When it comes to deities manifesting on the material plane, it’s a little harder to ignore them. But this isn’t always evidence of the divine. A manifesting deity is undoubtedly a powerful being, one able to crush armies and level cities, but does that make them divine? While the power of a deity is not in dispute, the definition of what is actually divine in nature is a lot muddier. This is ironically harder in a fantasy world where lich-kings, dragons and powerful wizards can do all the same things many deities are supposed to do.

What Are Gods?​

So we come back to the question: Whether you are a cleric, adherent or atheist, of what actually is god? What quality of them demands or inspires worship beyond the fact they are powerful? Plenty of philosophers are still trying to figure that one out. While in a fantasy game their existence and power may not be in question, whether they are holy or even worthy of trust and faith might be much harder to divine.
 
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Andrew Peregrine

Andrew Peregrine


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should Theocracy be the only form of government in DnD?

Not IMO, but imagine if the king or queen must be crowned by a high-ranking cleric of the national religion. This is a problem if the king or queen doesn't worship that god, has the opposite alignment, etc. If King Bob marries Queen Alice from another kingdom for political reasons, and they have different religions, what religion would the child be raised in? This could be important if the new king or queen is expected to be a protector of the national religion. Could the national religion be changed? (This sounds a bit like Eberron-style politics.)
 

Another cool thinking is to consider setting gods as false gods, and the true god or gods are hidden and oversees everything. So some zealot can pray a Uber god even if it don’t manifest concretely to him via spells or apparition.
 


Toriel

Explorer
I've been thinking about creating a campaign world where the gods are the actual rulers of kingdoms and city states. You can petition them in person and see them in their domain. The area they can influence depends on how powerful they are and has some characteristics of their powers and domains. A god of war will have a large standing army and encourage competition within its communities. They are not omniscient so there is a lot of intrigue and plays by each god to get more influence. If someone could convince multiple gods to join forces, it would be possible to destroy a god.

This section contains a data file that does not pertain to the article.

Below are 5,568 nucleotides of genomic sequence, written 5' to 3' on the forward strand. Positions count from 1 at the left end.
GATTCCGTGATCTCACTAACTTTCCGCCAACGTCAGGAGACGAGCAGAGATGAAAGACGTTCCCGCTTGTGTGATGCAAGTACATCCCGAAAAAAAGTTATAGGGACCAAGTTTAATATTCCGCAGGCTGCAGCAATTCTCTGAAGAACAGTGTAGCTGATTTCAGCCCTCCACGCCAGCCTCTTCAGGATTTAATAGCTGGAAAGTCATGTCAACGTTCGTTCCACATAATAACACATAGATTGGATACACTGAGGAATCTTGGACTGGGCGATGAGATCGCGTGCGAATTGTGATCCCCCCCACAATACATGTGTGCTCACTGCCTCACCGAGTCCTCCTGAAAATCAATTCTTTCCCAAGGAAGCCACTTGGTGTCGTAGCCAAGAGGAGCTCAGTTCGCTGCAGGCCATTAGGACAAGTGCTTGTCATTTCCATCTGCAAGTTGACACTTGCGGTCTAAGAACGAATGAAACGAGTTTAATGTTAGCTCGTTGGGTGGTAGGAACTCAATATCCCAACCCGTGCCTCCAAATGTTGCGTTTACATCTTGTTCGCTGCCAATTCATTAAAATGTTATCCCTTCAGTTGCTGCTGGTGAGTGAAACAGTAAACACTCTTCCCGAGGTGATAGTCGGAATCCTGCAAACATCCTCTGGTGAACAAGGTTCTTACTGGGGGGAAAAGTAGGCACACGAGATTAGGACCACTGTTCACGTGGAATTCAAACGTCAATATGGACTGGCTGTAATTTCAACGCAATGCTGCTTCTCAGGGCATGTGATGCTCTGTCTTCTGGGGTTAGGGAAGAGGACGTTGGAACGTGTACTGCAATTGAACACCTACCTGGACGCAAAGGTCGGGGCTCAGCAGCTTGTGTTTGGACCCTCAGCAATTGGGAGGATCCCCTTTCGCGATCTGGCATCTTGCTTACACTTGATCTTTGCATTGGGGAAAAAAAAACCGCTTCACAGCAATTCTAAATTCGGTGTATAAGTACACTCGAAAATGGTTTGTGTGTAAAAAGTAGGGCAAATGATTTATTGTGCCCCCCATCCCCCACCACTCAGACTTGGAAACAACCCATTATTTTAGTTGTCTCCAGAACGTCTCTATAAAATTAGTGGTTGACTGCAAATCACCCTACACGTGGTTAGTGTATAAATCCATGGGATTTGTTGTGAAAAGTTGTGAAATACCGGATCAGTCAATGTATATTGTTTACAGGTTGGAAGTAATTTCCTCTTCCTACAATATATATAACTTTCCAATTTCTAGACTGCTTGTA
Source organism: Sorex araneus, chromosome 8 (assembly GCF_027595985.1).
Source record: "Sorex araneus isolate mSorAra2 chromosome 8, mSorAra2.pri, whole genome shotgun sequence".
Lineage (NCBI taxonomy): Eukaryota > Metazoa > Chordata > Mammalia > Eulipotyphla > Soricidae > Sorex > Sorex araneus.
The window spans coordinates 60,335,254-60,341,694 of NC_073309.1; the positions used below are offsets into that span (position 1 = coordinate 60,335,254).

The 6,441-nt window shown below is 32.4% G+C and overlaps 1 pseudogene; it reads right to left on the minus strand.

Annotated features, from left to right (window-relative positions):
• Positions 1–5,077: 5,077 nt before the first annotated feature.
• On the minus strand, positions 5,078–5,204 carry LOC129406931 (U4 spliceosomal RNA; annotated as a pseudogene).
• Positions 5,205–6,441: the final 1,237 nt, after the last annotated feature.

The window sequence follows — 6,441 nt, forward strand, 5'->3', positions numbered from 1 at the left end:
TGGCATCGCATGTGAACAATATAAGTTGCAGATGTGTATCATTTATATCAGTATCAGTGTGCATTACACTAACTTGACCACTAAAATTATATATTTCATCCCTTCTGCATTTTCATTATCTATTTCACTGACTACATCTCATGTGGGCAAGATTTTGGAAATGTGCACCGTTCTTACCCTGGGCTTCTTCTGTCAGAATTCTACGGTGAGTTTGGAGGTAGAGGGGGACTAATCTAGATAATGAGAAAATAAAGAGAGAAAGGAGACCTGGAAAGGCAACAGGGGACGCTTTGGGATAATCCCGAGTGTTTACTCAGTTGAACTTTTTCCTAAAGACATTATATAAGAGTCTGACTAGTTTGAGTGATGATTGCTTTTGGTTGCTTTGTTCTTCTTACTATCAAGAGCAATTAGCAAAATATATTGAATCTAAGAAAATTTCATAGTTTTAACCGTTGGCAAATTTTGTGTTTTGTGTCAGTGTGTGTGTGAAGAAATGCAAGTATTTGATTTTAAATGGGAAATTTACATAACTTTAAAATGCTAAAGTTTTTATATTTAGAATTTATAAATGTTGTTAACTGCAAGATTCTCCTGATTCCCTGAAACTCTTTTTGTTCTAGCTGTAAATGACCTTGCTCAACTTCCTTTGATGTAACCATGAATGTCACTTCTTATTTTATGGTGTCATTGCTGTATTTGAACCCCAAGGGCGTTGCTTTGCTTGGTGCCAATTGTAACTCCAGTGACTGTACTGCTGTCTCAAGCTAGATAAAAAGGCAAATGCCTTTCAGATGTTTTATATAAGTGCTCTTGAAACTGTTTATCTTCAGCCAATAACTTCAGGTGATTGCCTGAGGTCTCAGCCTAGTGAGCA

The PCs would be embroiled in those conflicts (or try to stay out of them).

I think that it could make for an interesting game.
 

I've been thinking about creating a campaign world where the gods are the actual rulers of kingdoms and city states. You can petition them in person and see them in their domain. The area they can influence depends on how powerful they are and has some characteristics of their powers and domains. A god of war will have a large standing army and encourage competition within its communities. They are not omniscient so there is a lot of intrigue and plays by each god to get more influence. If someone could convince multiple gods to join forces, it would be possible to destroy a god.

The PCs would be embroiled in those conflicts (or try to stay out of them).

I think that it could make for an interesting game.
There is a hint for this in the DM guide.
The one world cosmology. Everything is on prime plane, god, demon, who can act as actual rulers.
 

Stormonu

Legend
Not IMO, but imagine if the king or queen must be crowned by a high-ranking cleric of the national religion. This is a problem if the king or queen doesn't worship that god, has the opposite alignment, etc. If King Bob marries Queen Alice from another kingdom for political reasons, and they have different religions, what religion would the child be raised in? This could be important if the new king or queen is expected to be a protector of the national religion. Could the national religion be changed? (This sounds a bit like Eberron-style politics.)
Not even this - like the pharoahs, one could claim to be a diety themselves (truly or falsely) or that they are the direct will of a diety (without being a god themselves). No clerical approval required - unless the high theocrat has an army up their sleeves to dispute the claim.